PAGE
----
On April 6, 1896, the 27-year-old American James Brendan Connolly became the first modern Olympic champion. He dominated the triple jump with a leap of 13,71 meters and took second and third place in the high jump and long jump respectively. He was immortalized holding the American flag by Albert Meyer, the official photographer of the German Olympic Team. Any reference now to the American athlete on the internet is always accompanied by the German photographer’s famous image.
Albert Meyer was born in 1857 in Klotzsche and studied in Dresden and the US. In 1895, he became a member of the German Olympic Committee for the Athens Games. An athlete himself -a cyclist and excellent marksman – he wanted to witness the huge sporting event from up close. The following March he headed with his wife from Berlin to Brindisi and, from there, reached Corfu on a small ship.
His arrival in Athens took on an official character and was triumphantly announced by the local press. Clippings of the time suggest that his ultimate aim was not simply to capture the Games in images on behalf of the German Komitat but to make a photo album which would be offered to Committee members and official guests as a souvenir gift.
Although he was an acclaimed professional before he left for Athens, Meyer gained moral and material benefits from the creation of the album, while his name became inextricably linked with the revival of the Modern Olympic Games. Upon returning to Germany, he was appointed as the “Court Photographer” of the the Duke of Saxe-Altenburg and received 200 francs. The next year, in 1897, King George 1 of Greece awarded him for his service with the badge of the Knights’ Cross of the Order of the Redeemer.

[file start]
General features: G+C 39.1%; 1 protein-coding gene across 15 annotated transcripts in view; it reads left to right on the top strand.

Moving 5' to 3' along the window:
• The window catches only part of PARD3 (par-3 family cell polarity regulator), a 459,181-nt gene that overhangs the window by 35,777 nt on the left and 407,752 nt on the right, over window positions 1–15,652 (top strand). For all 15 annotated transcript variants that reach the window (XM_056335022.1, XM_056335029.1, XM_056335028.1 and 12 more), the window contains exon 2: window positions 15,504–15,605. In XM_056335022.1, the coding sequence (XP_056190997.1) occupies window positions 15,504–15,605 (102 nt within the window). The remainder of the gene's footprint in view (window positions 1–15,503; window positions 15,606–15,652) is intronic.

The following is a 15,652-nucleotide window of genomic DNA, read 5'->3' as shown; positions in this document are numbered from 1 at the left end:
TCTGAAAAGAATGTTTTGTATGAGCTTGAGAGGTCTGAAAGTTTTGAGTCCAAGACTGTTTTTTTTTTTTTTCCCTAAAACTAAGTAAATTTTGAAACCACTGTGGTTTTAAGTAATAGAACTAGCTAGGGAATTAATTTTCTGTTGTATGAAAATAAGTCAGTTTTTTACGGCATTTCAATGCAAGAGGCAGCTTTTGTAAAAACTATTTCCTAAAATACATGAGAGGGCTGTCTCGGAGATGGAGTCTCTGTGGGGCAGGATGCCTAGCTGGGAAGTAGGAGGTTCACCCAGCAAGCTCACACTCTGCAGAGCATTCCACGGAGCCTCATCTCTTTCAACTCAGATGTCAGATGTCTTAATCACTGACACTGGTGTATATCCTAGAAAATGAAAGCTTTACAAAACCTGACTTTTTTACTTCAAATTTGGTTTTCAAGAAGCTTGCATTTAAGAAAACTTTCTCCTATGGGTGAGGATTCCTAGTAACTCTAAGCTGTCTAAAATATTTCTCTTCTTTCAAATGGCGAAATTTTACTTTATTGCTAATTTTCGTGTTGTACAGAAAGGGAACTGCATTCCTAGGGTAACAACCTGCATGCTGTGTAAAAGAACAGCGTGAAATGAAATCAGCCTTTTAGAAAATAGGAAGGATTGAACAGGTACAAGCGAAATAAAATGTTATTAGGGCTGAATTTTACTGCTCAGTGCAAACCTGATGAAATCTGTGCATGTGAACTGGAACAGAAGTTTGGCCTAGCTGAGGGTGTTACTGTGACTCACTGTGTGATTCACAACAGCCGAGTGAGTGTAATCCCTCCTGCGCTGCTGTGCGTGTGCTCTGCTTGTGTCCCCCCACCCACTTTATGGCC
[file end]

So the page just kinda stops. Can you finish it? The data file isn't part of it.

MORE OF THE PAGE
The photographs that have survived reveal an artist with a pioneering eye, a very good sense of light and exceptional capabilities of composition. However, what made him unique was the way he perceived and captured the Games.
His shots were not limited to competitive action but covered every aspect of this important athletic event – from the entry of the brass bands on to the field, to the runners on the starting line, the award ceremony, the handshakes between athletes before the start of their event, the relaxed commemorative poses of the national delegations and members of the Organizing Committee, the ladies dragging their hems as they enter the stadium and the official guests standing in their top hats anxiously watching events.
His poignant photos capture the climate of an entire era and the atmosphere surrounding the revival of a great idea.
Every Greek and foreign publication about the history of the Olympic Games is based on his photos while, in his book Sportphotographie 1860-1960, the author Jean Lattes refers to him as the first Olympic Games photo-journalist.
His archive was destroyed the bombing of Berlin at the end of World War II making the album – a copy of which is kept in the Historical Archive of the Benaki Museum – a rare and valuable testimony of a bygone era.